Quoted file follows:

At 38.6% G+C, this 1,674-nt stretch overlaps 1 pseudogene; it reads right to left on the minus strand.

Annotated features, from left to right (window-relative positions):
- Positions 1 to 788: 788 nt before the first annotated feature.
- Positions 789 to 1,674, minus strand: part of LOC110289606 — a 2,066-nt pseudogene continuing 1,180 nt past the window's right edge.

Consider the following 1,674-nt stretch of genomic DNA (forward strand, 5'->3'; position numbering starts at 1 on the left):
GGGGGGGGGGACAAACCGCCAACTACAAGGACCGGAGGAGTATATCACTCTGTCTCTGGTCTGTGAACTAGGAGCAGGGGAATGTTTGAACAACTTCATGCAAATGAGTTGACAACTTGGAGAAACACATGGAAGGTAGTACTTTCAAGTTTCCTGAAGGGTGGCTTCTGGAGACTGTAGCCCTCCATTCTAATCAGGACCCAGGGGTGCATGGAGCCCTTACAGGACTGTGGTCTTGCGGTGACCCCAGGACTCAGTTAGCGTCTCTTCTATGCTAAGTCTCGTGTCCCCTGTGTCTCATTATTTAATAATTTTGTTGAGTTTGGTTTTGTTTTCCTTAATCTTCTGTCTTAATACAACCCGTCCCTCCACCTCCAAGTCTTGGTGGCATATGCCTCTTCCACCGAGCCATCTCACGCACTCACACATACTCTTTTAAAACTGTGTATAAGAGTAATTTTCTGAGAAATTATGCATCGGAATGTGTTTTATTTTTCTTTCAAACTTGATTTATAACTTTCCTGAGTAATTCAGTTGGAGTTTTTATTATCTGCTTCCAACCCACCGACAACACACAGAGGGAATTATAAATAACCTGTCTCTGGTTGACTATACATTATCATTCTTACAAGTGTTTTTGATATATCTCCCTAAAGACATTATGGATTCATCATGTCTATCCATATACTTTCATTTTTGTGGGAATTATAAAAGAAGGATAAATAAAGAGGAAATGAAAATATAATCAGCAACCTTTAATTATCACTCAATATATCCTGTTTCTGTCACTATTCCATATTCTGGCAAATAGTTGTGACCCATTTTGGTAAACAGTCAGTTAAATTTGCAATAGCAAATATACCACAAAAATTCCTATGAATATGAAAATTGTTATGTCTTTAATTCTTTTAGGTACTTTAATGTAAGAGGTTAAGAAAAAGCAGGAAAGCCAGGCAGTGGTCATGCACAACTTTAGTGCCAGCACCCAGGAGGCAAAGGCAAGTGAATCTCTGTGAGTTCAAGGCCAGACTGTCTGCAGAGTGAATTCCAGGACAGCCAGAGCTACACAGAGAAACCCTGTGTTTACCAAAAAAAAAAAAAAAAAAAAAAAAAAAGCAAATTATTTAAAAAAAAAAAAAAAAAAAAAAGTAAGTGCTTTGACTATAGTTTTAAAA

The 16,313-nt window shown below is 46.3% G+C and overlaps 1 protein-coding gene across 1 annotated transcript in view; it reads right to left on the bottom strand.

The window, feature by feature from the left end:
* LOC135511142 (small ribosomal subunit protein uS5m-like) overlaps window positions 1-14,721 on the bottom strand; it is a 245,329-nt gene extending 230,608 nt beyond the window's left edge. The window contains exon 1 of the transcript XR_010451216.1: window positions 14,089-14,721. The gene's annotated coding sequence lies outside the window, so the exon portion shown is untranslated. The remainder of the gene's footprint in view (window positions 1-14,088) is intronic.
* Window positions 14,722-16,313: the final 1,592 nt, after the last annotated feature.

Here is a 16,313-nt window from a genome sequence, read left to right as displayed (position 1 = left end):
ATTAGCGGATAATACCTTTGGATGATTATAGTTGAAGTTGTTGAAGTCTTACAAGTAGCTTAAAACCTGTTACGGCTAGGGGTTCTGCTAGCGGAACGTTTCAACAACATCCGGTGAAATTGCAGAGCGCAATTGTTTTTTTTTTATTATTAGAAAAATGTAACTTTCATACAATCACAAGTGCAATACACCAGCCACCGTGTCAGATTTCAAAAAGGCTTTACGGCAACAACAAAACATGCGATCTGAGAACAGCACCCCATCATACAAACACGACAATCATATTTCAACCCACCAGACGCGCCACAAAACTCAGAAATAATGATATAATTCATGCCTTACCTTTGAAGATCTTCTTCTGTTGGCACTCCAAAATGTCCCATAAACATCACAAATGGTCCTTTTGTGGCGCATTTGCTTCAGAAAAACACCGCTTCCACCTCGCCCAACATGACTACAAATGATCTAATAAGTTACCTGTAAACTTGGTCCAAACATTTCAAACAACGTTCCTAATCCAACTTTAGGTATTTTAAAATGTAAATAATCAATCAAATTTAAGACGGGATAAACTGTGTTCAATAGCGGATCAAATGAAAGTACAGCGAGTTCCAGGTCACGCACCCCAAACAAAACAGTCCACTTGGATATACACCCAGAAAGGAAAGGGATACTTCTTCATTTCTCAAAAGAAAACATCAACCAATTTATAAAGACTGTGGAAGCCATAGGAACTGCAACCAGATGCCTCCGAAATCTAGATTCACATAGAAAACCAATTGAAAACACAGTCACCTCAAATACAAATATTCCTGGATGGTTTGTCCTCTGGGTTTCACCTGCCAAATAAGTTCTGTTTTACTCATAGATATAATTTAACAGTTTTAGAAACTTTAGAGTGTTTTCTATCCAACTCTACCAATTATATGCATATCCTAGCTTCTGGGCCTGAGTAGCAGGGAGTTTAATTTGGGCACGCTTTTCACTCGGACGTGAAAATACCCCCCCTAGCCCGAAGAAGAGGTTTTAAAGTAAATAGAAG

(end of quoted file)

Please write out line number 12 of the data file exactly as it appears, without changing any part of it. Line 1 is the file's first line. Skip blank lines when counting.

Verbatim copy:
ATTAGCGGATAATACCTTTGGATGATTATAGTTGAAGTTGTTGAAGTCTTACAAGTAGCTTAAAACCTGTTACGGCTAGGGGTTCTGCTAGCGGAACGTTTCAACAACATCCGGTGAAATTGCAGAGCGCAATTGTTTTTTTTTTATTATTAGAAAAATGTAACTTTCATACAATCACAAGTGCAATACACCAGCCACCGTGTCAGATTTCAAAAAGGCTTTACGGCAACAACAAAACATGCGATCTGAGAACAGCACCCCATCATACAAACACGACAATCATATTTCAACCCACCAGACGCGCCACAAAACTCAGAAATAATGATATAATTCATGCCTTACCTTTGAAGATCTTCTTCTGTTGGCACTCCAAAATGTCCCATAAACATCACAAATGGTCCTTTTGTGGCGCATTTGCTTCAGAAAAACACCGCTTCCACCTCGCCCAACATGACTACAAATGATCTAATAAGTTACCTGTAAACTTGGTCCAAACATTTCAAACAACGTTCCTAATCCAACTTTAGGTATTTTAAAATGTAAATAATCAATCAAATTTAAGACGGGATAAACTGTGTTCAATAGCGGATCAAATGAAAGTACAGCGAGTTCCAGGTCACGCACCCCAAACAAAACAGTCCACTTGGATATACACCCAGAAAGGAAAGGGATACTTCTTCATTTCTCAAAAGAAAACATCAACCAATTTATAAAGACTGTGGAAGCCATAGGAACTGCAACCAGATGCCTCCGAAATCTAGATTCACATAGAAAACCAATTGAAAACACAGTCACCTCAAATACAAATATTCCTGGATGGTTTGTCCTCTGGGTTTCACCTGCCAAATAAGTTCTGTTTTACTCATAGATATAATTTAACAGTTTTAGAAACTTTAGAGTGTTTTCTATCCAACTCTACCAATTATATGCATATCCTAGCTTCTGGGCCTGAGTAGCAGGGAGTTTAATTTGGGCACGCTTTTCACTCGGACGTGAAAATACCCCCCCTAGCCCGAAGAAGAGGTTTTAAAGTAAATAGAAG